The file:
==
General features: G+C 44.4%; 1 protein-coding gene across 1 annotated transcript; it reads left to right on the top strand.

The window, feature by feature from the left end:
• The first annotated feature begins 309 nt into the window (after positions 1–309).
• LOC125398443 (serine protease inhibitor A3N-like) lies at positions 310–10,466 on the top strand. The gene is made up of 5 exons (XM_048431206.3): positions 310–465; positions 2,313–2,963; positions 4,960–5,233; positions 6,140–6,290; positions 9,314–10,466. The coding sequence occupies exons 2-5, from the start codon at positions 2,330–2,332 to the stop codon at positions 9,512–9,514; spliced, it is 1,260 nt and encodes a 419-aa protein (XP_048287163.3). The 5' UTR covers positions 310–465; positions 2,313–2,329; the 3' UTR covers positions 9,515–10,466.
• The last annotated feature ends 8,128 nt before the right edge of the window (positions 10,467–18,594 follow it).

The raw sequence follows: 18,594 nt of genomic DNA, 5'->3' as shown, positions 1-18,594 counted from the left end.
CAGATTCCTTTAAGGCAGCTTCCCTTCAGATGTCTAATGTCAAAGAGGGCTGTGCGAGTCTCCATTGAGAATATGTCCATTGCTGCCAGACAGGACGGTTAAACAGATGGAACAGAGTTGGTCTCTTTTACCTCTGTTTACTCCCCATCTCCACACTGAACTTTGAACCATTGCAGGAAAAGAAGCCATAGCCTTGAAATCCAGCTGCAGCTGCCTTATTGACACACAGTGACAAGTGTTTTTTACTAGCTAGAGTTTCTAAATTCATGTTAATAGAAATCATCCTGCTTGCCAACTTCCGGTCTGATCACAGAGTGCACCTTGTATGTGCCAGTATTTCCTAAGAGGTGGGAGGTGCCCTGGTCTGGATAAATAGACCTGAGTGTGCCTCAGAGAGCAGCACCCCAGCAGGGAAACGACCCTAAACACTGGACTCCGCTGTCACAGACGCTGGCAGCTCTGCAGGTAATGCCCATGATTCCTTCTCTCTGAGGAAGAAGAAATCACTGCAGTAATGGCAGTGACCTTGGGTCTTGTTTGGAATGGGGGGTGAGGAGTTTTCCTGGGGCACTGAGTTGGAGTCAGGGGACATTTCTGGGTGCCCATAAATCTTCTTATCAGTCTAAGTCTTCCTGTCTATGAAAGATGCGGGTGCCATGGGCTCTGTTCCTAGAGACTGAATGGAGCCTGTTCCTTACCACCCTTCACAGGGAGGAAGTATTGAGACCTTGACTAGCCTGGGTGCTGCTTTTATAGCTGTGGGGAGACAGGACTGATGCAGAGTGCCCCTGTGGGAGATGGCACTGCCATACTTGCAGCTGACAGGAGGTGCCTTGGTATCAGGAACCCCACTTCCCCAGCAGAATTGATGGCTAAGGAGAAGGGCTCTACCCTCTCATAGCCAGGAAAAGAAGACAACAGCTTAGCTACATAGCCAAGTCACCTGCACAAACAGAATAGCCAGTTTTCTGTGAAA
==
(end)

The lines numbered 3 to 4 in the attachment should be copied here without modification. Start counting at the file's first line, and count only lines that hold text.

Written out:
• The first annotated feature begins 309 nt into the window (after positions 1–309).
• LOC125398443 (serine protease inhibitor A3N-like) lies at positions 310–10,466 on the top strand. The gene is made up of 5 exons (XM_048431206.3): positions 310–465; positions 2,313–2,963; positions 4,960–5,233; positions 6,140–6,290; positions 9,314–10,466. The coding sequence occupies exons 2-5, from the start codon at positions 2,330–2,332 to the stop codon at positions 9,512–9,514; spliced, it is 1,260 nt and encodes a 419-aa protein (XP_048287163.3). The 5' UTR covers positions 310–465; positions 2,313–2,329; the 3' UTR covers positions 9,515–10,466.